In order to understand the connection between these two Parshios we must first examine the motivation of the Mekosheish Eitzim. Tosafos in Baba Babra (119b), quotes the Medrash which says that actually the Mekosheish Eitzim was acting lishem shomayim. The generation of the Midbar that was destined to die in the desert were saying that since it was decreed that they would not enter Eretz Yisrael they were no longer obligated to observe the Mitzvos. In order to teach Klal Yisrael that they were still obligated to observe the Mitzvos the Mekoshesh Eitzim violated Shabbos so that he would be put to death and Klal Yisrael would learn the lesson.

Just as the Tzitzis of the talmid of Rav Chiya (the Nitzotz of Yosef HaTzaddik) was able to reveal the Godliness in the home of the zonah, the Mekoshesh Eitzim is able to reveal that there is a Godly spark even in an aveira when it is done lishma. And ultimately Hashem arranges for a tikkun of the Mekosheish Eitzim. The Gemara in Shabbos (150b) tells us that there was a man that had a hole in his fence and he decided to fix the breach. The man then remembered that it was Shabbos so he decided that not only would he not fix the hole now but he would allow it to remain broken forever (explanation of the Maharsha, see also the Turei Zahav, Orach Chaim 307:14). A miracle occurred and a caper tree grew in that hole, sealing the breach and providing the man with sustenance. The Arizal (Sefer HaGilgulim 35) teaches that the protagonist in our story is Rav Yehuda Bar Ilai. The Gemara in Shabbos (25b) tells us that on Erev Shabbos Rav Yehuda bar Ilai would wrap himself in a fringed linen cloak (Tzitzis) resembling a Malach.

Perhaps we can suggest that just as the Mekosheish Eitzim was able to reveal the Godliness of an aveira when done lishma, so too Rav Yehuda Bar Ilai was able to reveal the Godliness of a breach in the fence (a reference to an aveira). By resolving never to fix that hole, Hashem performed a miracle and turned the breach in the fence into a source of sustenance. Sometimes the areas where we feel most removed from Hashem become the source of our connection when we can mine the nugget of Godliness.

This explains why Rav Yehuda Bar Ilai would wrap himself in Tzitzis when preparing for Shabbos. The Gra writes that the thirty nine melachos of Shabbos are related to the thirty nine times that the main string is coiled around the other strings on the Tzitzis. (The Gra also points out that just as the Tzitzis coils are divided into four sections (the first segment has seven coils, the second has eight coils, the third segment has eleven coils and the fourth segment has thirteen coils) so too the Melachos are divided up into four sections (seven melachos are related to hunting and tanning deer, eight melachos are general issurim on Shabbos, eleven melachos are related baking bread, thirteen melachos are related to weaving). Both Tzitzis and Shabbos encompass all other Mitzvos in the Torah because these two Mitzvos embody the idea that Hashem can be found in all areas of life. To prepare for Shabbos, Rav Yehuda bar Ilai (the Mekosheish Eiztim) who revealed the Godliness of the whole in the breach donned his Tzitzis to reveal the union of shomayim and aretz.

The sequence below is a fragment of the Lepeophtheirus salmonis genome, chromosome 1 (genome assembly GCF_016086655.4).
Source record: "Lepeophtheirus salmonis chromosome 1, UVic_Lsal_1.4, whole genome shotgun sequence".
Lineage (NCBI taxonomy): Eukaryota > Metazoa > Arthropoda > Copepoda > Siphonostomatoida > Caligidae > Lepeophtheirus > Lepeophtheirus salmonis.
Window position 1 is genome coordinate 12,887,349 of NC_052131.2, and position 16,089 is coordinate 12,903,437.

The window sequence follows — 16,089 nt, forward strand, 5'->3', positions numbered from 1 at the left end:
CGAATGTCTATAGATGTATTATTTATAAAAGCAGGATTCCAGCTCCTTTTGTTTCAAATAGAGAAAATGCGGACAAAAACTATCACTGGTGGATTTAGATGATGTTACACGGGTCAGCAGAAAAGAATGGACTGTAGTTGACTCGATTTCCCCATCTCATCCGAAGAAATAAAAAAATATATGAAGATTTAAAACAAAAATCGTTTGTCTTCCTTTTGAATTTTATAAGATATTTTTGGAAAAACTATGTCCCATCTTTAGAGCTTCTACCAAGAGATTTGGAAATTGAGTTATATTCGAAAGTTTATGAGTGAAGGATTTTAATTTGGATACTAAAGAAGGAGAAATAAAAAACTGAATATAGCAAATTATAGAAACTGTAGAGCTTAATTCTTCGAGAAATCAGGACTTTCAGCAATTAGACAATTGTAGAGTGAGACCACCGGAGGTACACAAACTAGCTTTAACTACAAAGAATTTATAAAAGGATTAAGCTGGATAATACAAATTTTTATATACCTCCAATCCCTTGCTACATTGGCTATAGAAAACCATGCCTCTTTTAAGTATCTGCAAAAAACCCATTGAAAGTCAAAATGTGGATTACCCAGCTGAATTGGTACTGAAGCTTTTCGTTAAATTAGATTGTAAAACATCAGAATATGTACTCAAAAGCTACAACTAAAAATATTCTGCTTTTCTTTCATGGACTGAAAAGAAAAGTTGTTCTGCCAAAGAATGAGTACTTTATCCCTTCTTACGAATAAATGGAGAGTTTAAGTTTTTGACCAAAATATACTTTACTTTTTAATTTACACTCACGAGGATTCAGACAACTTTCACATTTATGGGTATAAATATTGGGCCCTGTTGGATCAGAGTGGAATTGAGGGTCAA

With this in mind we are now able to understand a fascinating story brought in the Yerushalmi (Sanhedrin 51b, see also Talmud Bavli, Yevamos 49b for a variation of this story). We know that Menashe murdered Yeshayah as he judged him to be a false prophet. Yeshayah chose not to defend himself fearing that Menashe would kill him anyway and he would be an intentional murderer. Instead Yeshayah uttered the name of Hashem and was swallowed up by a cedar tree. Menashe's servants chopped down the cedar tree (which contained Yeshayah) and when they arrived at Yeshaya's mouth he passed away. The Gemara explains that since Yeshayah spoke negatively about Klal Yisrael (“And I dwell among a people with impure lips.”) he was punished accordingly. How did they know that Yeshayah was in that cedar tree? While Yeshayah was swallowed up by the cedar tree his Tzitzis protruded from the tree and gave away his hidden location.